The faculty union at my university negotiated an optional tenure extension for those on the tenure track, and any faculty member can choose to extend their tenure clock by a year, to acknowledge the incredible disruptions of this past year. The process requires faculty to make that decision at the time that they come up for tenure, which to me has both strengths and weaknesses. It’s definitely true that for some untenured faculty, especially early career faculty, the pandemic might not end up having a big impact on their research and scholarship by the time they come up for tenure. Some may be working on research that can continue uninterrupted even with lockdowns and other restrictions, and others might have had to radically change or even cancel plans. Some may have newly available time and attention in their schedules to devote to their scholarship, without the need to commute, for example, while others have new responsibilities like homeschooling and other caregiving. Ithaka’s report highlights a similar decision at the University of Massachusetts at Amherst that’s implemented differently: the one-year tenure deferment is automatic, and faculty who don’t want it can opt out.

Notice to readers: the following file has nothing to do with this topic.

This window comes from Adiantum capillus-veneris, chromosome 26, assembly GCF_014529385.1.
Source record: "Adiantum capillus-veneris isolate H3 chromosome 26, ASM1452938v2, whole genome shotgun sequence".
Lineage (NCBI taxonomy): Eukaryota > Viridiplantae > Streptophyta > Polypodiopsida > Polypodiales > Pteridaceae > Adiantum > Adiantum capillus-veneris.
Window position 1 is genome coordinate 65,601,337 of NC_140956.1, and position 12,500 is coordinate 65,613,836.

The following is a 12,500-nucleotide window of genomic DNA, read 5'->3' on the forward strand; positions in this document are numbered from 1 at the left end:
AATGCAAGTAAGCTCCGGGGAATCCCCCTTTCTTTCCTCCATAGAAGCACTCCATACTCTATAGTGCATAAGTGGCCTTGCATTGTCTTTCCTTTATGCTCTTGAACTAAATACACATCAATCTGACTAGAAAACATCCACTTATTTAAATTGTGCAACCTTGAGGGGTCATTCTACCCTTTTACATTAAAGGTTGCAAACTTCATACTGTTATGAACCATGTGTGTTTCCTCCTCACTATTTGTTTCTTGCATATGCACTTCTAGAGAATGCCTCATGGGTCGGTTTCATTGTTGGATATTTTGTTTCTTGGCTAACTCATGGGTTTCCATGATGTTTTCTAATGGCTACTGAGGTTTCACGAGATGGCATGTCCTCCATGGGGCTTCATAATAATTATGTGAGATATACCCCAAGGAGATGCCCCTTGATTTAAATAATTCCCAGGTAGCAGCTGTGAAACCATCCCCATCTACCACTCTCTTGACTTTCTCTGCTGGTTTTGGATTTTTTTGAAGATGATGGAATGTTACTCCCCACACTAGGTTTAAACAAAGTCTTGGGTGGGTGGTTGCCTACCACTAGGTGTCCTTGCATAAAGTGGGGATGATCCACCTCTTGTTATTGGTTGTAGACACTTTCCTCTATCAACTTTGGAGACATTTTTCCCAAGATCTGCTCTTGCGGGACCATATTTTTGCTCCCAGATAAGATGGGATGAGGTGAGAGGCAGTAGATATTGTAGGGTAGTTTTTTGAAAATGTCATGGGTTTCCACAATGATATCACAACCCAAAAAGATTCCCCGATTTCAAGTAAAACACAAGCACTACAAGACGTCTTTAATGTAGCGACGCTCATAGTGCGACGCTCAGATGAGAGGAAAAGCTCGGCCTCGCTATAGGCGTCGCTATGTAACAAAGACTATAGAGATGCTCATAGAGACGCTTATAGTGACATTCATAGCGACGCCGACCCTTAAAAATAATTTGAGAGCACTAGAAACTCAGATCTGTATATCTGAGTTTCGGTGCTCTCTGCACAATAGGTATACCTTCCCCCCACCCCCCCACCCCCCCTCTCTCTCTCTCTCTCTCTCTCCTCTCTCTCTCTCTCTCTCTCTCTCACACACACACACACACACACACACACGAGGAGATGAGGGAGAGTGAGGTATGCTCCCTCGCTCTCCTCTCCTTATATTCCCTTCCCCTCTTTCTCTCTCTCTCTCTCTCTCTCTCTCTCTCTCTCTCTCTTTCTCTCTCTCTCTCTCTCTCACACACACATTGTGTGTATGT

I was glad to see annual evaluations as a topic of discussion at a recent department chairs meeting at my college; though I had to miss that meeting, a colleague attended in my place and brought back lots of useful notes. There seemed to be general agreement that extra attention is needed this year to be compassionate, constructive, and supportive in our evaluations. One chair noted that the annual evaluation is always a snapshot of a faculty member’s career – with faculty responsibilities in teaching, scholarship, and service, every year will not necessarily look the same even in non-pandemic times. I’m keeping in mind Dr. Amanda Visconti’s tweet during the CALM Conference earlier this month that quotes overhearing someone say “the pandemic is a stretch goal,” and I hope everyone who’s in the position of evaluator this year keeps that in mind, too. And with so much still uncertain for next year, as the vaccine rollout accelerates, as states take different approaches to getting back to “normal,” I hope the evaluation process can continue to adapt as the pandemic does, and continue to center support and compassion.